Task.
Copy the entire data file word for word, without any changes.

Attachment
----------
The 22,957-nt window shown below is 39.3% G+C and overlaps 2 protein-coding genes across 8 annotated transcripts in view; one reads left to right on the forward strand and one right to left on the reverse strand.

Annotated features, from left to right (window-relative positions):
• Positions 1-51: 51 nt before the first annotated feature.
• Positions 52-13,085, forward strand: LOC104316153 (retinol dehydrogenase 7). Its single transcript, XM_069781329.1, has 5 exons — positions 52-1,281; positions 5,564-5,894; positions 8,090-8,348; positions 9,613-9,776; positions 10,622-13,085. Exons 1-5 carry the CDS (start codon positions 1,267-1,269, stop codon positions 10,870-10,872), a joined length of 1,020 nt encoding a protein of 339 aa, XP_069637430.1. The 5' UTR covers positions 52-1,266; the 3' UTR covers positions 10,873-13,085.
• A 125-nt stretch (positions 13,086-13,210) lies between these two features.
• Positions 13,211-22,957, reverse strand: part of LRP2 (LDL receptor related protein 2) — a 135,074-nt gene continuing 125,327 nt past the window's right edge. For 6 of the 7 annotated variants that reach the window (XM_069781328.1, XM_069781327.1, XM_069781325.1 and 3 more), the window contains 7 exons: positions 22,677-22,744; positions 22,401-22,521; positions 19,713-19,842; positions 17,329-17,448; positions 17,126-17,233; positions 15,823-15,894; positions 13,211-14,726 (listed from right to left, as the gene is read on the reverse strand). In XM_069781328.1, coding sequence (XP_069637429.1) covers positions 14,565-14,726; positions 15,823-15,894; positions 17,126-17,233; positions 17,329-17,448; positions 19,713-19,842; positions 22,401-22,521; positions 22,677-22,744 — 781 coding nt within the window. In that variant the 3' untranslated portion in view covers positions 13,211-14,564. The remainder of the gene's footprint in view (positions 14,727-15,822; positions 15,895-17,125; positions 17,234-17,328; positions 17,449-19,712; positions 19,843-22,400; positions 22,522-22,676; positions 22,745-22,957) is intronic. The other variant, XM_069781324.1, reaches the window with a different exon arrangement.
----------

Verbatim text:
The 22,957-nt window shown below is 39.3% G+C and overlaps 2 protein-coding genes across 8 annotated transcripts in view; one reads left to right on the forward strand and one right to left on the reverse strand.

Annotated features, from left to right (window-relative positions):
• Positions 1-51: 51 nt before the first annotated feature.
• Positions 52-13,085, forward strand: LOC104316153 (retinol dehydrogenase 7). Its single transcript, XM_069781329.1, has 5 exons — positions 52-1,281; positions 5,564-5,894; positions 8,090-8,348; positions 9,613-9,776; positions 10,622-13,085. Exons 1-5 carry the CDS (start codon positions 1,267-1,269, stop codon positions 10,870-10,872), a joined length of 1,020 nt encoding a protein of 339 aa, XP_069637430.1. The 5' UTR covers positions 52-1,266; the 3' UTR covers positions 10,873-13,085.
• A 125-nt stretch (positions 13,086-13,210) lies between these two features.
• Positions 13,211-22,957, reverse strand: part of LRP2 (LDL receptor related protein 2) — a 135,074-nt gene continuing 125,327 nt past the window's right edge. For 6 of the 7 annotated variants that reach the window (XM_069781328.1, XM_069781327.1, XM_069781325.1 and 3 more), the window contains 7 exons: positions 22,677-22,744; positions 22,401-22,521; positions 19,713-19,842; positions 17,329-17,448; positions 17,126-17,233; positions 15,823-15,894; positions 13,211-14,726 (listed from right to left, as the gene is read on the reverse strand). In XM_069781328.1, coding sequence (XP_069637429.1) covers positions 14,565-14,726; positions 15,823-15,894; positions 17,126-17,233; positions 17,329-17,448; positions 19,713-19,842; positions 22,401-22,521; positions 22,677-22,744 — 781 coding nt within the window. In that variant the 3' untranslated portion in view covers positions 13,211-14,564. The remainder of the gene's footprint in view (positions 14,727-15,822; positions 15,895-17,125; positions 17,234-17,328; positions 17,449-19,712; positions 19,843-22,400; positions 22,522-22,676; positions 22,745-22,957) is intronic. The other variant, XM_069781324.1, reaches the window with a different exon arrangement.